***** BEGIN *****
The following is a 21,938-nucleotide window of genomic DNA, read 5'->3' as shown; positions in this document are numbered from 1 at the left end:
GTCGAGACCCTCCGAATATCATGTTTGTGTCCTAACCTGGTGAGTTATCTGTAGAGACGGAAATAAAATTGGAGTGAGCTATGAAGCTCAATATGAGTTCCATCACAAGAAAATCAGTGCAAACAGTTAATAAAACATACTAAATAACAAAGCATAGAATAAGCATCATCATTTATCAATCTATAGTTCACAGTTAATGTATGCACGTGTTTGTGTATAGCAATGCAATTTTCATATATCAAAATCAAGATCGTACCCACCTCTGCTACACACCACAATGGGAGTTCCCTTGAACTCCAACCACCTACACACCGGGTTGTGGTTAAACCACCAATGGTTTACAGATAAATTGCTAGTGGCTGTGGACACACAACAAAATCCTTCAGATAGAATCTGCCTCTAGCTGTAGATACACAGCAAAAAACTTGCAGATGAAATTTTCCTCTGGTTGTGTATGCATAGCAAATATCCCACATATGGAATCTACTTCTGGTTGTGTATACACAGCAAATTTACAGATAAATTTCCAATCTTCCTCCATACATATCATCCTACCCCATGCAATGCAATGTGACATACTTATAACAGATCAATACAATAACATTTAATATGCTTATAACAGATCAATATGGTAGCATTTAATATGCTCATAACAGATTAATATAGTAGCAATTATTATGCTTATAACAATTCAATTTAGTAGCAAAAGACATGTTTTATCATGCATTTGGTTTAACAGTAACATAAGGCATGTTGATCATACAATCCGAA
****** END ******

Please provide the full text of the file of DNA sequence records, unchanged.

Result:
The following is a 21,938-nucleotide window of genomic DNA, read 5'->3' as shown; positions in this document are numbered from 1 at the left end:
GTCGAGACCCTCCGAATATCATGTTTGTGTCCTAACCTGGTGAGTTATCTGTAGAGACGGAAATAAAATTGGAGTGAGCTATGAAGCTCAATATGAGTTCCATCACAAGAAAATCAGTGCAAACAGTTAATAAAACATACTAAATAACAAAGCATAGAATAAGCATCATCATTTATCAATCTATAGTTCACAGTTAATGTATGCACGTGTTTGTGTATAGCAATGCAATTTTCATATATCAAAATCAAGATCGTACCCACCTCTGCTACACACCACAATGGGAGTTCCCTTGAACTCCAACCACCTACACACCGGGTTGTGGTTAAACCACCAATGGTTTACAGATAAATTGCTAGTGGCTGTGGACACACAACAAAATCCTTCAGATAGAATCTGCCTCTAGCTGTAGATACACAGCAAAAAACTTGCAGATGAAATTTTCCTCTGGTTGTGTATGCATAGCAAATATCCCACATATGGAATCTACTTCTGGTTGTGTATACACAGCAAATTTACAGATAAATTTCCAATCTTCCTCCATACATATCATCCTACCCCATGCAATGCAATGTGACATACTTATAACAGATCAATACAATAACATTTAATATGCTTATAACAGATCAATATGGTAGCATTTAATATGCTCATAACAGATTAATATAGTAGCAATTATTATGCTTATAACAATTCAATTTAGTAGCAAAAGACATGTTTTATCATGCATTTGGTTTAACAGTAACATAAGGCATGTTGATCATACAATCCGAA